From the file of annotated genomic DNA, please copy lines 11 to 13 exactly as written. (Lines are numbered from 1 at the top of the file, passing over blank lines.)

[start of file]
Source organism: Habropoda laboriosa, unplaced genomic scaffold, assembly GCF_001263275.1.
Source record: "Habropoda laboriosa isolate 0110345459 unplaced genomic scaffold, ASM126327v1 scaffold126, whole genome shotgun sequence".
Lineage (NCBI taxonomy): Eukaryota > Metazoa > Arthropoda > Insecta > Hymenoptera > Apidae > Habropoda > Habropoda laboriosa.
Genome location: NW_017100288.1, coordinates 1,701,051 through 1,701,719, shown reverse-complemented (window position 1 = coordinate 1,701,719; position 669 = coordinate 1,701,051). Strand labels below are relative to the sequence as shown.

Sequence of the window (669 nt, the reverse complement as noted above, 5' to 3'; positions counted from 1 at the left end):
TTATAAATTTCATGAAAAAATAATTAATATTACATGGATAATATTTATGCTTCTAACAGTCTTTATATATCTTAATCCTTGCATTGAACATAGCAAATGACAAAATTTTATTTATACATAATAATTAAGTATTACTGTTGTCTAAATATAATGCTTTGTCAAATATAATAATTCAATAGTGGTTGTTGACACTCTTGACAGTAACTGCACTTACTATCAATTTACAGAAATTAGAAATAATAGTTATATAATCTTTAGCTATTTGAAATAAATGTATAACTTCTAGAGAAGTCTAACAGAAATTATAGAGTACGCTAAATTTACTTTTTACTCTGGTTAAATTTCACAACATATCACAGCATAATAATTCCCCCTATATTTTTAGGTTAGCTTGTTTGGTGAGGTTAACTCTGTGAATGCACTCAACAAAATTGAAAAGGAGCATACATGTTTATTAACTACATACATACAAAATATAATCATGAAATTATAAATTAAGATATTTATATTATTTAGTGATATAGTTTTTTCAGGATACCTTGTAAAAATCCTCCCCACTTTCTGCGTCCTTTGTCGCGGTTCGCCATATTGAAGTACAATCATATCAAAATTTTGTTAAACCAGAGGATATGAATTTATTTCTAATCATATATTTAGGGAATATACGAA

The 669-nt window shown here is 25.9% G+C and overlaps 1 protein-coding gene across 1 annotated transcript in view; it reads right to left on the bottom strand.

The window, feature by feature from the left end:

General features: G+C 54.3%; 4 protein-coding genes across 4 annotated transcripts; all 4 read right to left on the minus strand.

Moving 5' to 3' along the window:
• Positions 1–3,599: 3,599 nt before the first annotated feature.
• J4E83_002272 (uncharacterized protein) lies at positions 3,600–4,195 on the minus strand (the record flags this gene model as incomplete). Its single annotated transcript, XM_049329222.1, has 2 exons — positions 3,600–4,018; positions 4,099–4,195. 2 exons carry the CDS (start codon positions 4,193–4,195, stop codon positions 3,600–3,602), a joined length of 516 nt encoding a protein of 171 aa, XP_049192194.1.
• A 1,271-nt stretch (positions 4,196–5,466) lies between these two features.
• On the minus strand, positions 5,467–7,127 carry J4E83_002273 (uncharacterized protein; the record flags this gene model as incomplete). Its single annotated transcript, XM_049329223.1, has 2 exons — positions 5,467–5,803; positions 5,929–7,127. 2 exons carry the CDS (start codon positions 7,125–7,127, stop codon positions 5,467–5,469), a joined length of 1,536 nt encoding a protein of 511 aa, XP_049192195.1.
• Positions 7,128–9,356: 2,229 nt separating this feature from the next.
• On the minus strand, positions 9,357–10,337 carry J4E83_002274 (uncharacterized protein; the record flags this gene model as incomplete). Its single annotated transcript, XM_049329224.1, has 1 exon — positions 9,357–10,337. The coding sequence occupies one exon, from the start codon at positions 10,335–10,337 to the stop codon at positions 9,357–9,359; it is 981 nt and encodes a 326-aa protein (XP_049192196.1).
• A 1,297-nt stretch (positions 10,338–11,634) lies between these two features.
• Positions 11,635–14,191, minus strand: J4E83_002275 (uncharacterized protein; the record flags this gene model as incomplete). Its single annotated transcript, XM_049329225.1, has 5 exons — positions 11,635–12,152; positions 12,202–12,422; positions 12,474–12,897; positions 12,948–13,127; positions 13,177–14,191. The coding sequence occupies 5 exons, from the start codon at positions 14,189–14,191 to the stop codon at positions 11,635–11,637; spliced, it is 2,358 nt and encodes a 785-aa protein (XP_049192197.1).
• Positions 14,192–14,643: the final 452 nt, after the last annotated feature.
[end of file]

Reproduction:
• Positions 1–3,599: 3,599 nt before the first annotated feature.
• J4E83_002272 (uncharacterized protein) lies at positions 3,600–4,195 on the minus strand (the record flags this gene model as incomplete). Its single annotated transcript, XM_049329222.1, has 2 exons — positions 3,600–4,018; positions 4,099–4,195. 2 exons carry the CDS (start codon positions 4,193–4,195, stop codon positions 3,600–3,602), a joined length of 516 nt encoding a protein of 171 aa, XP_049192194.1.
• A 1,271-nt stretch (positions 4,196–5,466) lies between these two features.